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Florida high-speed train project derailed; Court rules for Scott

By Steve Kastenbaum, CNN
Florida Gov. Rick Scott has been opposed to the proposed high-speed rail line between Tampa and Orlando.
Florida Gov. Rick Scott has been opposed to the proposed high-speed rail line between Tampa and Orlando.
  • Florida Supreme Court rules that Gov. Rick Scott can reject federal funding
  • U.S. Transportation Secretary said he knows other states want the extra funds
  • Florida's governor says the $2.4 billion could be better used for other projects
  • Gov. Rick Scott says cost overruns are a major concern, along with operating costs

(CNN) -- The Florida Supreme Court ruled Friday that Gov. Rick Scott can reject $2.4 billion in federal money that would have funded a proposed high-speed rail system in the state.

The governor had made clear that he would reject the money, but two state senators -- a Democrat and Republican -- took him to court over that decision. They argued that he would overstep his executive authority and violate Florida's constitution if he did not accept the money, but the state's high court disagreed.

The court decision clears the way for Scott's administration to focus on projects other than high-speed rail, the governor's spokesman, Brian Burgess said.

"The governor is gratified that the court provided a clear and unanimous decision," Burgess said. "He is now focused on moving forward with infrastructure projects that create long-term jobs and turn Florida's economy around."

Scott had consistently opposed plans for an 84-mile-long high-speed rail line that would link Tampa and Orlando.

Explainer: High speed rails worldwide
Map: Proposed high speed rails

After meeting with Scott last week, U.S. Transportation Secretary Ray LaHood had set Friday as the deadline for accepting the federal dollars to help pay for the project. Otherwise, the money would be redirected to other states.

The loss of the Florida project is seen by some as a direct blow to President Barack Obama's vision for a national high-speed rail network.

"I know that states across America are enthusiastic about receiving additional support to help bring America's high-speed rail network to life and deliver all its economic benefits to their citizens," LaHood said after speaking with Scott on Friday.

In 2009, the legislature created and funded the Florida Rail Enterprise to oversee the high-speed rail line. But in oral arguments before the court on Thursday, an attorney for the governor said no laws were violated.

The governor had stuck to his guns in recent weeks when questioned about his reasons for derailing the project.

"Our taxpayers aren't going to take the risk of the cost overrun of building it," according to Scott, who said the tab for the project could total $3 billion.

He had also expressed concerns about long-term operating costs.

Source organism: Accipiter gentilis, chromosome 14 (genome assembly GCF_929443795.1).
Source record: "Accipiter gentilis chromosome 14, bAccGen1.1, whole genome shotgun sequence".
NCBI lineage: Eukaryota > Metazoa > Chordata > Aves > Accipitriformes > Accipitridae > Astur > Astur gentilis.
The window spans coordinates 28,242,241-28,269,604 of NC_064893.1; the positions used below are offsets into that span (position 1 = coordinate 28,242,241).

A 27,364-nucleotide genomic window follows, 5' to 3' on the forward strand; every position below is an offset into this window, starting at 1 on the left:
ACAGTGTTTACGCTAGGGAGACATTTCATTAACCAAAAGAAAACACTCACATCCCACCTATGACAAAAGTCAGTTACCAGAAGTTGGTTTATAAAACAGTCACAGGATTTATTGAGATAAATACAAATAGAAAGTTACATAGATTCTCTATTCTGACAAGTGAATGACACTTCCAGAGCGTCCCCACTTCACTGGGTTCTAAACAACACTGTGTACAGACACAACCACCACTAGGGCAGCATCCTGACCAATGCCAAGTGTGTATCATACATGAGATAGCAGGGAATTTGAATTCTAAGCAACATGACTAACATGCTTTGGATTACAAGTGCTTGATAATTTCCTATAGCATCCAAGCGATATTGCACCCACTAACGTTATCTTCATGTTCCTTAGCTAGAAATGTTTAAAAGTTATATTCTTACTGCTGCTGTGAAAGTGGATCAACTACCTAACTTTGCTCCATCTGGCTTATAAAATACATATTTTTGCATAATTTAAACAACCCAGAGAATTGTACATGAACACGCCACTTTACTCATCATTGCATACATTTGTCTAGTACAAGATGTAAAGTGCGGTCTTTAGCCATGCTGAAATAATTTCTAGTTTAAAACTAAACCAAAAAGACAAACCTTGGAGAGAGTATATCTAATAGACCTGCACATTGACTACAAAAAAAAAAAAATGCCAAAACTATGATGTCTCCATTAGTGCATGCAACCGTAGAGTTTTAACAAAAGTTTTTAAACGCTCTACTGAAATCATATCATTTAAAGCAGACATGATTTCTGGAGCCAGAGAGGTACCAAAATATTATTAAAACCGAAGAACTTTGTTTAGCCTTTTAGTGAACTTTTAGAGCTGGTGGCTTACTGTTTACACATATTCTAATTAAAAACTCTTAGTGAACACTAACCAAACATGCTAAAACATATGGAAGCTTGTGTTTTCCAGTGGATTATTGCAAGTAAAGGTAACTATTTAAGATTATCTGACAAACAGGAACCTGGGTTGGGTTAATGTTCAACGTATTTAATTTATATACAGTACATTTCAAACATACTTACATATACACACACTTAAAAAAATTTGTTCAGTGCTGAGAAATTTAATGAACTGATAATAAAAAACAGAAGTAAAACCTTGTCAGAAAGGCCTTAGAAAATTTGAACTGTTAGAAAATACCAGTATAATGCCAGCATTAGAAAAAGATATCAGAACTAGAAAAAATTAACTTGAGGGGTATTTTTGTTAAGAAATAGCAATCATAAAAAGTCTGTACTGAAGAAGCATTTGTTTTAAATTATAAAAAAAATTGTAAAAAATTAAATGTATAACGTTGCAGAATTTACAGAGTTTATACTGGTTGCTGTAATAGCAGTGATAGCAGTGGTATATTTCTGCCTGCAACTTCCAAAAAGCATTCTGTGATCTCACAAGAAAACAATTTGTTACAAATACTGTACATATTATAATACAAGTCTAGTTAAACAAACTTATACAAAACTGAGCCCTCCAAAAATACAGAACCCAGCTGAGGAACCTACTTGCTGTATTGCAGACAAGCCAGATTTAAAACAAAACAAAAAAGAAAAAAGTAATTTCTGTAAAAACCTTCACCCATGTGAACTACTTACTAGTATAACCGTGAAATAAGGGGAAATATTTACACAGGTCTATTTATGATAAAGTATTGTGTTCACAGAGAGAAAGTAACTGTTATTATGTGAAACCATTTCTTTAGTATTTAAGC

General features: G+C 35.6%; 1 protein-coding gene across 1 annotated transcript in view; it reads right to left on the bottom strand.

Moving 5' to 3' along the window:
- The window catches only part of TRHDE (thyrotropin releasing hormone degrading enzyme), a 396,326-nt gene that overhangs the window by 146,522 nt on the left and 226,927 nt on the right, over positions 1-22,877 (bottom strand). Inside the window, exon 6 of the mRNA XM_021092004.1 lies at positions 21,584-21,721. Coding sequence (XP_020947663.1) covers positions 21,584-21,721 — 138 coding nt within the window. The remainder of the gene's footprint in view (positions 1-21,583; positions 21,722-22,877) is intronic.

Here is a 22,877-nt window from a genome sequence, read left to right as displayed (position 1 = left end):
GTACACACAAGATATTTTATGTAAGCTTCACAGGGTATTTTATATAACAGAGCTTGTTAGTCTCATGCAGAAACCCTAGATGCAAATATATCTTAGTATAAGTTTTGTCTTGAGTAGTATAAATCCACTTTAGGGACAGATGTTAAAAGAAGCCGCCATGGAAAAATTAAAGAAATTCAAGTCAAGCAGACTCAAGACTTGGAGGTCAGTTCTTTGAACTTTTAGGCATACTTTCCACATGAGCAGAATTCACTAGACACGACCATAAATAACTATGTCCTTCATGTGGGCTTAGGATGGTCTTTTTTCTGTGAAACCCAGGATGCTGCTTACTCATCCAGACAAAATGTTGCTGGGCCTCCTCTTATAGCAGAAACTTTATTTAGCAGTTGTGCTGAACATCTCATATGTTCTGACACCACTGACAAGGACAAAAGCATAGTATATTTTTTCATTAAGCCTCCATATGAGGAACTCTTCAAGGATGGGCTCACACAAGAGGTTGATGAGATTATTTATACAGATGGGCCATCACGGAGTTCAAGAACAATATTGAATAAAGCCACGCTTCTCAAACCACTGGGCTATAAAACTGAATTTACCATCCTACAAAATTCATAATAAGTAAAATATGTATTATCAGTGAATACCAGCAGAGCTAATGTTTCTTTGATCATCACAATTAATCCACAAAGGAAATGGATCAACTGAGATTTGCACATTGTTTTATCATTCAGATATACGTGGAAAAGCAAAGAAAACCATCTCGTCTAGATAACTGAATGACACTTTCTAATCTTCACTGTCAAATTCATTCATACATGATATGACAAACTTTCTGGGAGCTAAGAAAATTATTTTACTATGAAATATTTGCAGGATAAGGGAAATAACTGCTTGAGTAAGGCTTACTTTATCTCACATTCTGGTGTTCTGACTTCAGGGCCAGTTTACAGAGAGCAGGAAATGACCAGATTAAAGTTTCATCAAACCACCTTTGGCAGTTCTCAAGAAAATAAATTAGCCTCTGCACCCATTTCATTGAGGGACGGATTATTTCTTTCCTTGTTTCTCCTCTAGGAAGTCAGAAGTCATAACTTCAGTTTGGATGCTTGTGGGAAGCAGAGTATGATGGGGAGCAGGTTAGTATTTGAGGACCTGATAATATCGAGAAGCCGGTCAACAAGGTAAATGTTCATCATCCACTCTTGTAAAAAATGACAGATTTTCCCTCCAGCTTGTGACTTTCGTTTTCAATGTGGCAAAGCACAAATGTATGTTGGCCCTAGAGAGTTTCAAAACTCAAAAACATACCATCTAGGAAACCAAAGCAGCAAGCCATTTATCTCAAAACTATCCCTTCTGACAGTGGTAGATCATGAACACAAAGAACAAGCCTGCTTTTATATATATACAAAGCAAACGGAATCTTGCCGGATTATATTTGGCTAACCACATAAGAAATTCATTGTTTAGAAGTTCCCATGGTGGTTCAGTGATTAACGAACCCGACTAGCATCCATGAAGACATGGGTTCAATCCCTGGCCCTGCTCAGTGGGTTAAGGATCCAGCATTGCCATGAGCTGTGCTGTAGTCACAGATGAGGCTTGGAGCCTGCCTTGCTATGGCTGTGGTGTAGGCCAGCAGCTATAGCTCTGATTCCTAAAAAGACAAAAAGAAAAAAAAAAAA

"We already have a train that goes from Palm Beach to Miami," Scott said Sunday during in an interview with Candy Crowley on CNN's "State of the Union." "Only one-sixth the cost of operations is covered by the fares."

But leaders in several of Florida's cities say they've eliminated all risk to taxpayers.

"We have addressed all of the governor's concerns," said Tampa Mayor Pam Iorio. "We have structured this so that if there were cost overruns the private sector would take care if it."

Iorio, along with the mayors of Orlando, Lakeland and Miami, signed an agreement that calls for local authorities to take over the project with the help of the private sector. They presented their plain to Scott Wednesday.

"If there are operational short falls -- private sector. This is a true public-private partnership," Iorio said. "This is what governors all across the country want and we had structured this in such a way that there would not be risk to the Florida taxpayers."

Scott's office did not respond to CNN's request for a comment on the agreement.

Scott has said that he believes there would be a greater long-term benefit to the state if the money were used for other infrastructure projects.

"I want the money for our ports," he said, noting the expansion project now underway at the Panama Canal and the growth of economies in Central and South America. "Put that money into the Florida ports. That's where we want that money spent."

  • Rick Scott
  • Florida
  • Ray LaHood

But LaHood said the funds were specifically allocated for high-speed rail and can't be switched to other projects.

Proponents of high-speed rail said they believed that Florida was the ideal location for an inter-city system. The Tampa to Orlando project would be the first leg in a line that advocates hope to extend to Miami and eventually Jacksonville in the north of the state.

"Here we have the most viable high-speed rail project in the country," said Petra Todorovich with The Regional Plan Association, a transportation and public policy think tank in New York. "It has over 90 percent federal funding to get started. It has a team of private investors who are interested in covering the remaining capital costs and assuming the risks on ridership."

In theory, local municipalities could continue with the project regardless of whether the governor supported it, but that's not considered likely.

Iorio said they can't get it done without the expertise of the state's transportation department -- an agency the governor could order not to get involved.

CNN Radio's Steve Kastenbaum contributed to this report.

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